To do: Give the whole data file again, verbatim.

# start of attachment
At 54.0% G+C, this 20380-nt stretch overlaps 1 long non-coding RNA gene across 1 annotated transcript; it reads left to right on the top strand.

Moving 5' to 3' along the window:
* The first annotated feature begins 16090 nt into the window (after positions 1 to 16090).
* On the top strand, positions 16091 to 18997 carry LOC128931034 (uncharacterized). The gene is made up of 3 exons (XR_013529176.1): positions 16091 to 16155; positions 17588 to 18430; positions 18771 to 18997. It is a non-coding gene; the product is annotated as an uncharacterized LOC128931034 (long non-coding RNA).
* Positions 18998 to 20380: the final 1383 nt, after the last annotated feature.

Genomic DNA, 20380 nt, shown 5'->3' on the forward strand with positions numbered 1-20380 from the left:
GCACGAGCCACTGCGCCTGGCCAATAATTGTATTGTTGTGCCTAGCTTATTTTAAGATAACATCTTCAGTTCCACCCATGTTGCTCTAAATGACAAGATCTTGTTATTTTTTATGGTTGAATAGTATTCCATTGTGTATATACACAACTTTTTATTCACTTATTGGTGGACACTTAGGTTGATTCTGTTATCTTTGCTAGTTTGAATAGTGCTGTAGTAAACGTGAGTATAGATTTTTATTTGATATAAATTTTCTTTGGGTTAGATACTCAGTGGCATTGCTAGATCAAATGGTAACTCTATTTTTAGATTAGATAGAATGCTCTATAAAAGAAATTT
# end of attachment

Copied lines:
At 54.0% G+C, this 20380-nt stretch overlaps 1 long non-coding RNA gene across 1 annotated transcript; it reads left to right on the top strand.

Moving 5' to 3' along the window:
* The first annotated feature begins 16090 nt into the window (after positions 1 to 16090).
* On the top strand, positions 16091 to 18997 carry LOC128931034 (uncharacterized). The gene is made up of 3 exons (XR_013529176.1): positions 16091 to 16155; positions 17588 to 18430; positions 18771 to 18997. It is a non-coding gene; the product is annotated as an uncharacterized LOC128931034 (long non-coding RNA).
* Positions 18998 to 20380: the final 1383 nt, after the last annotated feature.

Genomic DNA, 20380 nt, shown 5'->3' on the forward strand with positions numbered 1-20380 from the left:
GCACGAGCCACTGCGCCTGGCCAATAATTGTATTGTTGTGCCTAGCTTATTTTAAGATAACATCTTCAGTTCCACCCATGTTGCTCTAAATGACAAGATCTTGTTATTTTTTATGGTTGAATAGTATTCCATTGTGTATATACACAACTTTTTATTCACTTATTGGTGGACACTTAGGTTGATTCTGTTATCTTTGCTAGTTTGAATAGTGCTGTAGTAAACGTGAGTATAGATTTTTATTTGATATAAATTTTCTTTGGGTTAGATACTCAGTGGCATTGCTAGATCAAATGGTAACTCTATTTTTAGATTAGATAGAATGCTCTATAAAAGAAATTT